Then I reported on my mission. The nature of the demographics in which I served meant my musical ability, albeit very limited by this time, was quite heavily relied on. I felt just a little inadequate, making quite a few mistakes when I was called upon to perform. Every Monday, our preparation day, I would be fortunate to be able to practice for two hours. So I would kneel and pray at the beginning of each practice session that the Lord would magnify my abilities and consecrate that time, that I might not drive away the Spirit when the need for me arose.

Over the course of many months, I began to see considerable progress from those practice sessions. At some point the thought occurred to me, "If I am advancing at this rate in just two hours a week or less...

"What would happen if I practiced forty hours a week?"

Then this mighty passion awoke inside of me. It made me feel like a dog kennel trying to contain a raging lion inside. This was no appetite I could sate in two hours a week, nor two hours a day. This voracious, newfound passion born inside of me wanted to practice for hours and hours and hours on end, for years. I found myself composing music in my head during personal study time, triggered by anything that made me think of practicing.

It was as clear to me as if God had appeared to me in person and told me:

My life's calling was to be a musician.

The difficult part came when I had to focus on the work at hand, restraining the desire that devoured me, for the remainder of my missionary service, which was more than year at that time. It was somewhat comical when I was asked by companions, members, and fellow missionaries what I had ambition to do, telling them that I had intended to do something I had practically no experience in doing.

It occurred to me that the Lord could have revealed this massive bombshell to me after I came home. I came to the conclusion that the timing was indicative of His trust in me--I had poured my entire heart and soul into learning the mission language (my favorite of them all), preaching the Gospel, working in harmony with my companions, and virtually everything else. And I continued to do so. I may have never had that revelation had I not worked to be so diligent, even in the years preceding my missionary service--I might be doing something entirely different by now.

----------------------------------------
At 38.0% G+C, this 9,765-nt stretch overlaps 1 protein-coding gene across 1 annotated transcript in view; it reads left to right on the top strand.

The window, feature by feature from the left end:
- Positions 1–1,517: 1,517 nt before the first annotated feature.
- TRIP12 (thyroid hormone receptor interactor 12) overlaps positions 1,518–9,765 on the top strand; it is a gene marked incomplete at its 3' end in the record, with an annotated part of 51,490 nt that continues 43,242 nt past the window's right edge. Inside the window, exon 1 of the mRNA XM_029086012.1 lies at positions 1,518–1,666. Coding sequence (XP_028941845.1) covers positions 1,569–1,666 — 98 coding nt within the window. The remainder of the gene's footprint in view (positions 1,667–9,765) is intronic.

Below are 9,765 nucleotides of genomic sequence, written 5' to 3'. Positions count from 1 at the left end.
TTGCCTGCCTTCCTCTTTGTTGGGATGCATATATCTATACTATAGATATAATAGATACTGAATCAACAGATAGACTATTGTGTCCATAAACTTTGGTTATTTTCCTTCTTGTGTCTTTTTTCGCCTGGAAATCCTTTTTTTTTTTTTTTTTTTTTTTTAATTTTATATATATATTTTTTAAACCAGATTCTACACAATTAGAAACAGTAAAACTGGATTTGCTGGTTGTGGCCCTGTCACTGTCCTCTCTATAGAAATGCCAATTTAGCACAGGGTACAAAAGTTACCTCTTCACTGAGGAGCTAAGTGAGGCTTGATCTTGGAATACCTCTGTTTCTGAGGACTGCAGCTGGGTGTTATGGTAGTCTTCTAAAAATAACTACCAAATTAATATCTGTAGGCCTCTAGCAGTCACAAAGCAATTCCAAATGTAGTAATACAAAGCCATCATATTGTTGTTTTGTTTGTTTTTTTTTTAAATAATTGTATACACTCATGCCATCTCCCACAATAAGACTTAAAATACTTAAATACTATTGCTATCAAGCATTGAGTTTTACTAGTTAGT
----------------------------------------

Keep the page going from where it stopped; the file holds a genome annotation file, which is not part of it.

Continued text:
Despite the overwhelming desire I felt to indulge in my newfound desire, I gave the people I served my all until the day I returned home.

Then the ever-constant practice ensued. I no longer had to contain the floodgates; the dam was allowed to burst. I was faced by so much doubt--extended family, close family, even my own--surrounding the essential impossibility of pursuing what they considered improbable, even had I possessed years more of experience. Over the first few months, I went through a great deal to uncover the answers. I eventually found a niche, and progressively made a living from there on, and I currently make a living this way.

This all has taught me a great deal. How God could trust Nephi, son of Helaman, with the sealing power. About the marvelous blessings that come when we follow Alma's admonition to his son Shiblon. And the depth of Nephi's (son of Lehi) experience when commanded to build a ship with no tools nor lumber on hand, an unfamiliar blueprint, and no prior experience. I feel like I've set sail on that very same ship, aimed for the promised land, notwithstanding I've still yet to complete the barge. Certainly there is a time, place, and manner in which the Lord wishes for us to put our talents to use.

Without doubt He knows best